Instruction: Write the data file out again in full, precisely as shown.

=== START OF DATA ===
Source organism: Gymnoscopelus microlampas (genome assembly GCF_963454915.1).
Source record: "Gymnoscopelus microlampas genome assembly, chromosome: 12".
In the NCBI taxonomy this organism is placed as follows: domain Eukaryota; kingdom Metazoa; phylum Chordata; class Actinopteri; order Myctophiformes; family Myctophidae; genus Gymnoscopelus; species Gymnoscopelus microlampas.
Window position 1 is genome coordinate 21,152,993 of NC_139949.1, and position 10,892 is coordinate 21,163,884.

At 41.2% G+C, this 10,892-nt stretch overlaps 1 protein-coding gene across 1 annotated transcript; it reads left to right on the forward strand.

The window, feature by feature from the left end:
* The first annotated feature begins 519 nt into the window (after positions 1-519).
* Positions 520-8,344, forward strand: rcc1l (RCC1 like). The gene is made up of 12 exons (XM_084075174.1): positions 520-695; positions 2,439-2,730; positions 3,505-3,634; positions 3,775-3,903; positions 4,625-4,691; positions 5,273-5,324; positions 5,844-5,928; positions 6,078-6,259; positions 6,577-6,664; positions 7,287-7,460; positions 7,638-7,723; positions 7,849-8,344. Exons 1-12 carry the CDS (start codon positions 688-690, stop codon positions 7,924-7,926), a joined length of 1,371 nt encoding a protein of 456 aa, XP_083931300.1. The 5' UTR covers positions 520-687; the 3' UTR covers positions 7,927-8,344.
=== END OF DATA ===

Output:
Source organism: Gymnoscopelus microlampas (genome assembly GCF_963454915.1).
Source record: "Gymnoscopelus microlampas genome assembly, chromosome: 12".
In the NCBI taxonomy this organism is placed as follows: domain Eukaryota; kingdom Metazoa; phylum Chordata; class Actinopteri; order Myctophiformes; family Myctophidae; genus Gymnoscopelus; species Gymnoscopelus microlampas.
Window position 1 is genome coordinate 21,152,993 of NC_139949.1, and position 10,892 is coordinate 21,163,884.

At 41.2% G+C, this 10,892-nt stretch overlaps 1 protein-coding gene across 1 annotated transcript; it reads left to right on the forward strand.

The window, feature by feature from the left end:
* The first annotated feature begins 519 nt into the window (after positions 1-519).
* Positions 520-8,344, forward strand: rcc1l (RCC1 like). The gene is made up of 12 exons (XM_084075174.1): positions 520-695; positions 2,439-2,730; positions 3,505-3,634; positions 3,775-3,903; positions 4,625-4,691; positions 5,273-5,324; positions 5,844-5,928; positions 6,078-6,259; positions 6,577-6,664; positions 7,287-7,460; positions 7,638-7,723; positions 7,849-8,344. Exons 1-12 carry the CDS (start codon positions 688-690, stop codon positions 7,924-7,926), a joined length of 1,371 nt encoding a protein of 456 aa, XP_083931300.1. The 5' UTR covers positions 520-687; the 3' UTR covers positions 7,927-8,344.